WHO WE ARE.
New Labor Forum is owned and edited
by the Queens College Labor Resource Center, City University of New
York, and published three times a year by the Taylor and Francis Group. The
first issue of New Labor Forum was distributed in Fall
1997. With the journal, we provide a place for labor and its allies to test new
ideas and debate old ones. Issues we explore include, but are not limited to:
the global economy’s impact on work and labor; new union organizing and
political strategies; labor’s new constituencies and their relationship to
organized labor’s traditional institutions; internal union reform and new
structural models for the labor movement; alternative economic and social
policies; and the role of culture in a new, revitalized labor movement.
New Labor Forum began in 1997 at a time of hope and a growing sense of revival after labor’s decades-long decline.
The times have grown more perilous since then. Labor faces enormous, perhaps life and death, organizational and political
challenges both at home and abroad. All the more reason for a journal dedicated to probing the strategic and practical
conundrums that must be resolved if those inspiring promises of just yesterday are to stand much chance of being kept.
Movement-building today takes place in a context that is radically different from that of labor’s pioneer days.
The current challenges are not just those posed by unionism’s traditional enemies. Now they include challenges posed
by an economy, society and a culture which are all undergoing rapid transformation.
WHO READS US. Our core constituency consists of leaders and
activists in organized labor, as well as intellectuals, academics and
community-based activists whose work is linked to the causes championed by, and
of interest to, organized labor. Our readers’ broad areas of interest cover the
entire range of the humanities and social sciences. We have a subscription base
of 2,000 readers.
WRITING FOR NEW LABOR FORUM
WHAT WE ASK OF
seek concise, informed, well-argued articles.
Contributors should avoid jargon, assumptions, technical language, “academese,” and rhetoric.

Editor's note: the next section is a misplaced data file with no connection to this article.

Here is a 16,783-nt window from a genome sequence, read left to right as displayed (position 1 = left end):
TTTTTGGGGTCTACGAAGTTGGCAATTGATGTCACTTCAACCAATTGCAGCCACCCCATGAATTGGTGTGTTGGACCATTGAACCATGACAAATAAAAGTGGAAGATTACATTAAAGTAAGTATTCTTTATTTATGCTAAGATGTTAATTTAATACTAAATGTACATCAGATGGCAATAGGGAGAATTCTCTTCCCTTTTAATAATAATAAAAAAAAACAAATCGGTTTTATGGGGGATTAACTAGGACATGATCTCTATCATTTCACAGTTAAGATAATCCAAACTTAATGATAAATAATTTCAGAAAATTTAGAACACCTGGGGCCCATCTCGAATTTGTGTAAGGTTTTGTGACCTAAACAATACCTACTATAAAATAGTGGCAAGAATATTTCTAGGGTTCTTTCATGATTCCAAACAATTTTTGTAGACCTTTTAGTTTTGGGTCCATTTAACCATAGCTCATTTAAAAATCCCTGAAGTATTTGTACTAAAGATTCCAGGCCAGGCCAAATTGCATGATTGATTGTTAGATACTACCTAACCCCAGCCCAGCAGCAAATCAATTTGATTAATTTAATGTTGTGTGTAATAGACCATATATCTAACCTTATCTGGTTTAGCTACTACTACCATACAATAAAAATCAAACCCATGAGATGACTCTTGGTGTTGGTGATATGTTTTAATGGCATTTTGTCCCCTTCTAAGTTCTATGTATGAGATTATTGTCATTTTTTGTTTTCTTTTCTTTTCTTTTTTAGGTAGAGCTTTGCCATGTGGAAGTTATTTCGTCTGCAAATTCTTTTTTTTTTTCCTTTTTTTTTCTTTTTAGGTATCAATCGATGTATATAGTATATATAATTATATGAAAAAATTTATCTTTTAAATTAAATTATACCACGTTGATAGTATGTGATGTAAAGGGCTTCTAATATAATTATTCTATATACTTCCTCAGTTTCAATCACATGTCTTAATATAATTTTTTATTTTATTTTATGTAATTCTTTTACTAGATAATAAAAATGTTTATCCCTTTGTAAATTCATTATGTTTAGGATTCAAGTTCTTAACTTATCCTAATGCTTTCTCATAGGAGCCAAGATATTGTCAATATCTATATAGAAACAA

Spell out full titles and put acronyms in parentheses at their first
use, including commonly used union acronyms. We are looking for what is
sometimes referred to as “high impact writing”: writing that is credible,
sharp, persuasive, and to the point.
Articles should start with a clear and pointed argument. We ask authors to avoid familiar rhetoric,
instead making provocative arguments or providing new, concrete information. For book reviews, we ask authors to go beyond
summarizing the book to engage with the contents of the book in question. We also ask that all references and notes be
incorporated, to the extent possible, into the main text of the article. Where
endnotes are necessary, please refer to The
Chicago Manual of Style, 14th Edition.
We exclusively publish work that has not been
previously published, and is not under consideration for publication elsewhere,
with the exception of specific arrangements made by the author with our
editors. When submitting
manuscripts, please either e-mail the document as an attachment or send a labeled
disk. (We prefer submissions in Microsoft Word format for IBM.)
EDITING PROCESS. We utilize a multi-tiered
editing process. One of our editors will
read each article and return comments to the author. Sometimes we will seek a second or third
round of revisions. We will send every
article to our publisher, who will copyedit, proofread, and make changes for
consistency. The publisher will send authors the proofs of their article for
review. The publisher will incorporate these changes and perform a final
proofread to ensure that the article is ready for publication.